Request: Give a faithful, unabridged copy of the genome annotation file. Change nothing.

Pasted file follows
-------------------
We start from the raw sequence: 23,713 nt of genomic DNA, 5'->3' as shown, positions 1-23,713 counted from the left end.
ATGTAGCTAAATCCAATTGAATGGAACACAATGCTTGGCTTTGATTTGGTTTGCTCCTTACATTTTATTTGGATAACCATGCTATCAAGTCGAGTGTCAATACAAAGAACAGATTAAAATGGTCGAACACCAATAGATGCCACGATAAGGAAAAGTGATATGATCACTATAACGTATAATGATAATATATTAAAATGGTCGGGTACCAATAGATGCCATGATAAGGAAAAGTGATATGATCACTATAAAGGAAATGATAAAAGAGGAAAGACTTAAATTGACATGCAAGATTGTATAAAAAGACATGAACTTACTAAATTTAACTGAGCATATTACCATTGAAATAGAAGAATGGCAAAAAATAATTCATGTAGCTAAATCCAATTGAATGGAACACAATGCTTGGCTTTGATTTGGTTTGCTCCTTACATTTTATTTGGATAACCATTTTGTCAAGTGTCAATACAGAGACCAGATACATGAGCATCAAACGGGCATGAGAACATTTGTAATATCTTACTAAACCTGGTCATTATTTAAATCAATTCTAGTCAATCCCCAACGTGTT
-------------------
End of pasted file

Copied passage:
We start from the raw sequence: 23,713 nt of genomic DNA, 5'->3' as shown, positions 1-23,713 counted from the left end.
ATGTAGCTAAATCCAATTGAATGGAACACAATGCTTGGCTTTGATTTGGTTTGCTCCTTACATTTTATTTGGATAACCATGCTATCAAGTCGAGTGTCAATACAAAGAACAGATTAAAATGGTCGAACACCAATAGATGCCACGATAAGGAAAAGTGATATGATCACTATAACGTATAATGATAATATATTAAAATGGTCGGGTACCAATAGATGCCATGATAAGGAAAAGTGATATGATCACTATAAAGGAAATGATAAAAGAGGAAAGACTTAAATTGACATGCAAGATTGTATAAAAAGACATGAACTTACTAAATTTAACTGAGCATATTACCATTGAAATAGAAGAATGGCAAAAAATAATTCATGTAGCTAAATCCAATTGAATGGAACACAATGCTTGGCTTTGATTTGGTTTGCTCCTTACATTTTATTTGGATAACCATTTTGTCAAGTGTCAATACAGAGACCAGATACATGAGCATCAAACGGGCATGAGAACATTTGTAATATCTTACTAAACCTGGTCATTATTTAAATCAATTCTAGTCAATCCCCAACGTGTT